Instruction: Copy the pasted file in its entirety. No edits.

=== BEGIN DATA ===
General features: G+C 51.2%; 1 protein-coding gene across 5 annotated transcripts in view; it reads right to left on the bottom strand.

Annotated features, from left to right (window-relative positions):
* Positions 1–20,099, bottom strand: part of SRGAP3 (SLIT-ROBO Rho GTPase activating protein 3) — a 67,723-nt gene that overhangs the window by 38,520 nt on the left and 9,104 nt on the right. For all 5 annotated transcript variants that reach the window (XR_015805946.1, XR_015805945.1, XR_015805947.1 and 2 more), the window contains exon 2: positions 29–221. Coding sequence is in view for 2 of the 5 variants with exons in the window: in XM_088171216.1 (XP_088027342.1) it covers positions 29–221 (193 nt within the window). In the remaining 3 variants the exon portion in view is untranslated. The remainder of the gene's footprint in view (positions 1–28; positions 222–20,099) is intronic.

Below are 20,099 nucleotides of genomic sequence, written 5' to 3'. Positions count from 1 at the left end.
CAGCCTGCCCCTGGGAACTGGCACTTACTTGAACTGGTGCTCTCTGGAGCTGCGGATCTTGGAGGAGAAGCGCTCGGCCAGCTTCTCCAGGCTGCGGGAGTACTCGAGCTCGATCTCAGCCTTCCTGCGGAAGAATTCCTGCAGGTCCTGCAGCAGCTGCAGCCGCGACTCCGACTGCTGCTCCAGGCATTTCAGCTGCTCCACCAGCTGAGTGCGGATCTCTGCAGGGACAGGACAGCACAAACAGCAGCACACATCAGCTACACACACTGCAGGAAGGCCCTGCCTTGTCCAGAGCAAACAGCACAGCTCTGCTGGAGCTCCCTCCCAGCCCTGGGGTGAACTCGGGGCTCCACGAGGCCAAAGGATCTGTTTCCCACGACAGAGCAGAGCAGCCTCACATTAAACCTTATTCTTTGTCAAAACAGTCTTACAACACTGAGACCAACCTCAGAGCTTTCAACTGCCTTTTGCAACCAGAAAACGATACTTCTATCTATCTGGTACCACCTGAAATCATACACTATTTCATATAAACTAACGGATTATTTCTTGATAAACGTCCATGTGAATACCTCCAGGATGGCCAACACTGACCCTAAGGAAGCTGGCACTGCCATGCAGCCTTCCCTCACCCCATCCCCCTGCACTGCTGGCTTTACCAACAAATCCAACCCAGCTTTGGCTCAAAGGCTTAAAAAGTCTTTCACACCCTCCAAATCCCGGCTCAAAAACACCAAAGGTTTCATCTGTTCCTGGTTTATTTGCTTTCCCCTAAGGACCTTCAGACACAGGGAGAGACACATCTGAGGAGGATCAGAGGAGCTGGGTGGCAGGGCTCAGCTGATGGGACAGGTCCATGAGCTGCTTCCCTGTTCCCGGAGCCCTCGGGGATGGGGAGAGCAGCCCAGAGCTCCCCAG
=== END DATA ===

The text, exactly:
General features: G+C 51.2%; 1 protein-coding gene across 5 annotated transcripts in view; it reads right to left on the bottom strand.

Annotated features, from left to right (window-relative positions):
* Positions 1–20,099, bottom strand: part of SRGAP3 (SLIT-ROBO Rho GTPase activating protein 3) — a 67,723-nt gene that overhangs the window by 38,520 nt on the left and 9,104 nt on the right. For all 5 annotated transcript variants that reach the window (XR_015805946.1, XR_015805945.1, XR_015805947.1 and 2 more), the window contains exon 2: positions 29–221. Coding sequence is in view for 2 of the 5 variants with exons in the window: in XM_088171216.1 (XP_088027342.1) it covers positions 29–221 (193 nt within the window). In the remaining 3 variants the exon portion in view is untranslated. The remainder of the gene's footprint in view (positions 1–28; positions 222–20,099) is intronic.

Below are 20,099 nucleotides of genomic sequence, written 5' to 3'. Positions count from 1 at the left end.
CAGCCTGCCCCTGGGAACTGGCACTTACTTGAACTGGTGCTCTCTGGAGCTGCGGATCTTGGAGGAGAAGCGCTCGGCCAGCTTCTCCAGGCTGCGGGAGTACTCGAGCTCGATCTCAGCCTTCCTGCGGAAGAATTCCTGCAGGTCCTGCAGCAGCTGCAGCCGCGACTCCGACTGCTGCTCCAGGCATTTCAGCTGCTCCACCAGCTGAGTGCGGATCTCTGCAGGGACAGGACAGCACAAACAGCAGCACACATCAGCTACACACACTGCAGGAAGGCCCTGCCTTGTCCAGAGCAAACAGCACAGCTCTGCTGGAGCTCCCTCCCAGCCCTGGGGTGAACTCGGGGCTCCACGAGGCCAAAGGATCTGTTTCCCACGACAGAGCAGAGCAGCCTCACATTAAACCTTATTCTTTGTCAAAACAGTCTTACAACACTGAGACCAACCTCAGAGCTTTCAACTGCCTTTTGCAACCAGAAAACGATACTTCTATCTATCTGGTACCACCTGAAATCATACACTATTTCATATAAACTAACGGATTATTTCTTGATAAACGTCCATGTGAATACCTCCAGGATGGCCAACACTGACCCTAAGGAAGCTGGCACTGCCATGCAGCCTTCCCTCACCCCATCCCCCTGCACTGCTGGCTTTACCAACAAATCCAACCCAGCTTTGGCTCAAAGGCTTAAAAAGTCTTTCACACCCTCCAAATCCCGGCTCAAAAACACCAAAGGTTTCATCTGTTCCTGGTTTATTTGCTTTCCCCTAAGGACCTTCAGACACAGGGAGAGACACATCTGAGGAGGATCAGAGGAGCTGGGTGGCAGGGCTCAGCTGATGGGACAGGTCCATGAGCTGCTTCCCTGTTCCCGGAGCCCTCGGGGATGGGGAGAGCAGCCCAGAGCTCCCCAG